The Art of War & How to Use it
When I started making sustainable sailing apparel for sailors and people who want to wear clothing that supports the health of our oceans, I had no idea how hard it would be to run a successful company. However, over time I have learned the skills I’ve needed to overcome every challenge. I’m living proof of that it’s possible to change careers, start a business and do anything you set your mind to.
Initially, my intent was to provide a sustainable alternative to those that love the outdoors and don’t want to wear polluting polyester fabrics. My vision then expanded to ethical production, giving back to ocean causes with each purchase, and helping and empowering others through my my work and sharing my story. Has it been difficult? Yes. Have I worked very hard? Yes. Could it have been easier? Possibly.
My most important lesson is that business really is a war without bullets.
When you are up against giant corporations that have enormous budgets and tax advantages that the smaller corporations do not get you must look for an every advantage. Who better to learn from than those that conquered countless nations? The ancient war strategists discovered the secret to winning not just the battle, but the war. I had heard of the book The Art of War before. Sun Tzu is often quoted in other books I have read, but it wasn’t until Will Paxton (7 time National Sailing Champion) spoke to a leadership class I teach at UC Berkeley did I really understand the wisdom associated with this ancient text.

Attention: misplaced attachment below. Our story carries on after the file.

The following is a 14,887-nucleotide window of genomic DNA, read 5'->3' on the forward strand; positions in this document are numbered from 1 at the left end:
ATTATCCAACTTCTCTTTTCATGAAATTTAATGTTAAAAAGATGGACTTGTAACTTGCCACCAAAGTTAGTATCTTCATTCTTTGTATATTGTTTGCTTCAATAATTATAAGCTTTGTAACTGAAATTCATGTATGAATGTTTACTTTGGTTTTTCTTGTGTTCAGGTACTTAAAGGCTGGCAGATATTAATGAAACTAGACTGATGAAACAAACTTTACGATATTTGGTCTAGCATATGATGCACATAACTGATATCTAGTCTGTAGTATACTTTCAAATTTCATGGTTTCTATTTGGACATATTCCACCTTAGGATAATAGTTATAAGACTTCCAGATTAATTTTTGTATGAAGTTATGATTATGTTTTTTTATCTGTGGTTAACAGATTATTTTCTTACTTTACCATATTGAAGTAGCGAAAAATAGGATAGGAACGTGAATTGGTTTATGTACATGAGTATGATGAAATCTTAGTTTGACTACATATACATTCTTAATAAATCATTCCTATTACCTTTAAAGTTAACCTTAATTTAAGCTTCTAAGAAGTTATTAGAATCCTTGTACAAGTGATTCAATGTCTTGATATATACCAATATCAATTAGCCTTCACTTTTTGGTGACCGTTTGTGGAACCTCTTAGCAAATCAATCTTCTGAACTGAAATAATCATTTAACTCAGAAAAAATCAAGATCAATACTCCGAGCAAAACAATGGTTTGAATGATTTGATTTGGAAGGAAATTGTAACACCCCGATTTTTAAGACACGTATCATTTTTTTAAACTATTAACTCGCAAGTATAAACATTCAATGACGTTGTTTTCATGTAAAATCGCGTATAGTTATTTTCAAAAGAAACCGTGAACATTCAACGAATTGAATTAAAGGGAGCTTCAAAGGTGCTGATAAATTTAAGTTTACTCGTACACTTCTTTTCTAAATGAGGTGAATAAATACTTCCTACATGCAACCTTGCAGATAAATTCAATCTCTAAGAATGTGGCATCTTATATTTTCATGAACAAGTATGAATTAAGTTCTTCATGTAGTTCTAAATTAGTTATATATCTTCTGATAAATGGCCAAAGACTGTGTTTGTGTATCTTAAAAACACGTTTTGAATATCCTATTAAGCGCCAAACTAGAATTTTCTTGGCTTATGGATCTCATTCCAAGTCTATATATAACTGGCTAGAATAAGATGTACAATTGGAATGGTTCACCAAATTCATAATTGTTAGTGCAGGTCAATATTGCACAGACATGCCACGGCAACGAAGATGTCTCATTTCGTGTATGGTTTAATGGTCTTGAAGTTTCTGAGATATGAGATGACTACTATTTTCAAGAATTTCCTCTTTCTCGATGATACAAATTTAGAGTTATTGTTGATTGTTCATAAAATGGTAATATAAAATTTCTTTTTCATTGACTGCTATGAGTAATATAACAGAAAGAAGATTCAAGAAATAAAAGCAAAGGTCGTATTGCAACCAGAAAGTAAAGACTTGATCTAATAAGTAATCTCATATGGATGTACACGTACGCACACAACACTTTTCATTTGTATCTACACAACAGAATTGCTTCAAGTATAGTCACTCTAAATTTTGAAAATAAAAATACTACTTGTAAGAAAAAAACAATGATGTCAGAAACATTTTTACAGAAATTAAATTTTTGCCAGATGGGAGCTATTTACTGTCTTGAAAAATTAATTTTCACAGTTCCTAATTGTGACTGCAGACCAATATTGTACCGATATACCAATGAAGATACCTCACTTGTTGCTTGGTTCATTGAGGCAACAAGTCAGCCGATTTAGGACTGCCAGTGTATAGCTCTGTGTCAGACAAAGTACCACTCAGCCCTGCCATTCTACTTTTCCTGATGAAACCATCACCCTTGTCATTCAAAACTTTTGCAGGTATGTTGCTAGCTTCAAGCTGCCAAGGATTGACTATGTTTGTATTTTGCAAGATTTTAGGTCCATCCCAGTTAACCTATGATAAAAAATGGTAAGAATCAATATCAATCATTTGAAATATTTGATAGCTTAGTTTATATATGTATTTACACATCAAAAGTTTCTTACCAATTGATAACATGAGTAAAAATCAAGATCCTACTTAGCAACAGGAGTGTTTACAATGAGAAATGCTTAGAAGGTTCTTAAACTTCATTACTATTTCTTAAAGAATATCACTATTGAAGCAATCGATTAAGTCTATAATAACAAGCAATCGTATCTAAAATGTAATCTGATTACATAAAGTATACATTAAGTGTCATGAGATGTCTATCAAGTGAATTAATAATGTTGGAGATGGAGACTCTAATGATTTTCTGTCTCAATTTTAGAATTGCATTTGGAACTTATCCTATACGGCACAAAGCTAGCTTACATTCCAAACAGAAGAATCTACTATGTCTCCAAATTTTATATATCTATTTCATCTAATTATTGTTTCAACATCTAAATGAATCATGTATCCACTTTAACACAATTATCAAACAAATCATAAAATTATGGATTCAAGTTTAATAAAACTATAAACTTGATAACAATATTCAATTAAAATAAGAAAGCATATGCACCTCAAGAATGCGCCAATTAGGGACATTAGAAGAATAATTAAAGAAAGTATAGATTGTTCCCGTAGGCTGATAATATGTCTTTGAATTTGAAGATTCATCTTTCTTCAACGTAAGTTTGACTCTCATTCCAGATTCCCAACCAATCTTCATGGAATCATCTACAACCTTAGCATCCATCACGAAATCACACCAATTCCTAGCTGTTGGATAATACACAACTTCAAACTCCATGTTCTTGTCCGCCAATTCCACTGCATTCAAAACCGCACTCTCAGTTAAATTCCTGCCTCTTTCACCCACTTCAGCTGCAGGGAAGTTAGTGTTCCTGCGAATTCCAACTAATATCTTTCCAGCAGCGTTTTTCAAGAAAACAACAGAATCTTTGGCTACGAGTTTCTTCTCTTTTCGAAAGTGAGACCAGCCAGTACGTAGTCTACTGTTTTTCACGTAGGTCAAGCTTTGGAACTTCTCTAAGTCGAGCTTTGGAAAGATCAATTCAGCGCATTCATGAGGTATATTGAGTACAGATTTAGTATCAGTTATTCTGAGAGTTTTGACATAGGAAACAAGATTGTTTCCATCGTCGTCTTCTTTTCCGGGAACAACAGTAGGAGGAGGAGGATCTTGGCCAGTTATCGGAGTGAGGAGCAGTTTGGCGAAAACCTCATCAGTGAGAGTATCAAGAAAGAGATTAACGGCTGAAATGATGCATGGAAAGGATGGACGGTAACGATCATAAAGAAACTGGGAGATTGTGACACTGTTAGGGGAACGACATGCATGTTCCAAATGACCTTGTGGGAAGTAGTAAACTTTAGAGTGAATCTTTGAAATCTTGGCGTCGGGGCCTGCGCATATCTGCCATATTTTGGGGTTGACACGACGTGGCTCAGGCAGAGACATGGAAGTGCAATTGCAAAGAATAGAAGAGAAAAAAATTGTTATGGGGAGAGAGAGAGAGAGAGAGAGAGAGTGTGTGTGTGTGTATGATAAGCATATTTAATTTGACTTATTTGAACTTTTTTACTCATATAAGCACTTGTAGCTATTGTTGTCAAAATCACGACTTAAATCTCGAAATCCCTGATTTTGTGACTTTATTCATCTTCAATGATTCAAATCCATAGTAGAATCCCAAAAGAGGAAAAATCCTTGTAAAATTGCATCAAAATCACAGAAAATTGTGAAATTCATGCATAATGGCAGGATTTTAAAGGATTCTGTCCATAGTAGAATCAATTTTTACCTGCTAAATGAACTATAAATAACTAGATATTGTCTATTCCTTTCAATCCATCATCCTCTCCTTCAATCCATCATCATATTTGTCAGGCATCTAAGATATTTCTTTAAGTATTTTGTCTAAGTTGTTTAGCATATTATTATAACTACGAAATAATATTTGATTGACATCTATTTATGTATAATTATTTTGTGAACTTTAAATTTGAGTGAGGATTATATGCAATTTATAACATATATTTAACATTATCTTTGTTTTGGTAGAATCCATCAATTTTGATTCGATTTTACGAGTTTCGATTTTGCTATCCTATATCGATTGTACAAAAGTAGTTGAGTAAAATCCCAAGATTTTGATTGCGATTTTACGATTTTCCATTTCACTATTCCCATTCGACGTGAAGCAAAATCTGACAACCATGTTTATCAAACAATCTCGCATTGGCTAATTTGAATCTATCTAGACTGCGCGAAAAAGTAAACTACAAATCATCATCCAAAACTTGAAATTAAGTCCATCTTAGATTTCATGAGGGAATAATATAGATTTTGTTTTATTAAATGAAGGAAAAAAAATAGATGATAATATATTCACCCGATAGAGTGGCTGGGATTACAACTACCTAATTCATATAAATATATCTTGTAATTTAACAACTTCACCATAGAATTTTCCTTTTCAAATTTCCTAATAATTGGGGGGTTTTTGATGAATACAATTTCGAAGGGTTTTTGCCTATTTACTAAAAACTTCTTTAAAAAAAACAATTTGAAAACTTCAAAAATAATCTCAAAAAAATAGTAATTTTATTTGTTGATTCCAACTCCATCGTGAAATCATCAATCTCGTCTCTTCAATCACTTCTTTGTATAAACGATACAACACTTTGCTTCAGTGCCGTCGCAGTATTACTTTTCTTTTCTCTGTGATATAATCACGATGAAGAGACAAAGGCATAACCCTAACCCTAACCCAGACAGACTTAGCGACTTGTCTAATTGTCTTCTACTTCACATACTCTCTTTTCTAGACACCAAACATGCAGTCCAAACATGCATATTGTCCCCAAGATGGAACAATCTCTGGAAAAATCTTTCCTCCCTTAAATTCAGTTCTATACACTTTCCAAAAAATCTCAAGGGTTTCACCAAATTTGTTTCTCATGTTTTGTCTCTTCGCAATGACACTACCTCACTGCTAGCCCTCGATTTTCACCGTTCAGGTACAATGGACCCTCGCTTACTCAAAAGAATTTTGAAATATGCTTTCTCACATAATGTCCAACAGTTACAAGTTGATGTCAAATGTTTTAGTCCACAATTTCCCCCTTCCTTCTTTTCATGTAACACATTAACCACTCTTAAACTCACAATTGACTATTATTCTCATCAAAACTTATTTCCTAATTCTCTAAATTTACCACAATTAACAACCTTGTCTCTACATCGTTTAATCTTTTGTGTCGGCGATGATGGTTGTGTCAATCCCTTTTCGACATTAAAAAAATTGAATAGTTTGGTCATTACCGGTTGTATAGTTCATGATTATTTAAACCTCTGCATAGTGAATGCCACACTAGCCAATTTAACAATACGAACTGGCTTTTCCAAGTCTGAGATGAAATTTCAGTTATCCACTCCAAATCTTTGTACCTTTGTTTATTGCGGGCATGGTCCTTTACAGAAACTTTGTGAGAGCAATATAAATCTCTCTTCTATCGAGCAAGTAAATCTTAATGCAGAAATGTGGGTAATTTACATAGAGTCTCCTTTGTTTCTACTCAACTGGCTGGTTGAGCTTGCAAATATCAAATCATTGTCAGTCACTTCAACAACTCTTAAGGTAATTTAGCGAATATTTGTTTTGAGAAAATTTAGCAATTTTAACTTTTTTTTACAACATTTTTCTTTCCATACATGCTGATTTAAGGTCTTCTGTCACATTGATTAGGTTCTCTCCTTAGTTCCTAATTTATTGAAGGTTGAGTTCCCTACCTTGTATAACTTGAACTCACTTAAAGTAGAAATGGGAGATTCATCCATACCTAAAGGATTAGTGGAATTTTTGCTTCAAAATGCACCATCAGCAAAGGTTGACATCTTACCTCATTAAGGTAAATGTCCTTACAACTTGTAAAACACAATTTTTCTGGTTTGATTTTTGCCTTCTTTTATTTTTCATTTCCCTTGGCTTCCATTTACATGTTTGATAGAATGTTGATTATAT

In class a student asked Will how he handled failure. I was expecting to hear something along the lines of “I never allow failure to enter my mind” or the more modern “fail faster” philosophy, but no. In the talk Will said he was never afraid of failure because:
“The Master fails more times than the novice ever attempts.” — Sun Tzu
The Art of War an ancient Chinese military treatise dating from the Late Spring and Autumn Period (roughly 5th century BC). The work, which is attributed to the ancient Chinese military strategist Sun Tzu. After all, winning sailboat races and succeeding in business are all about strategy. Nothing more, nothing less.
Running a company I’ve had to learn to be strategic and a little ruthless as well, and I often think to myself:
“The end justifies the means” — Machiavelli
which is attributed to Niccolo Machiavelli. He was the author of The Prince, which was published in the first half of the 1500’s written to educate young princes on how to become kings.
In our modern environment one where corporations are known to put profit before the environment learning the art of war is not a bad thing. It is actually a very good thing. Because it is a war, but it is one that can be won.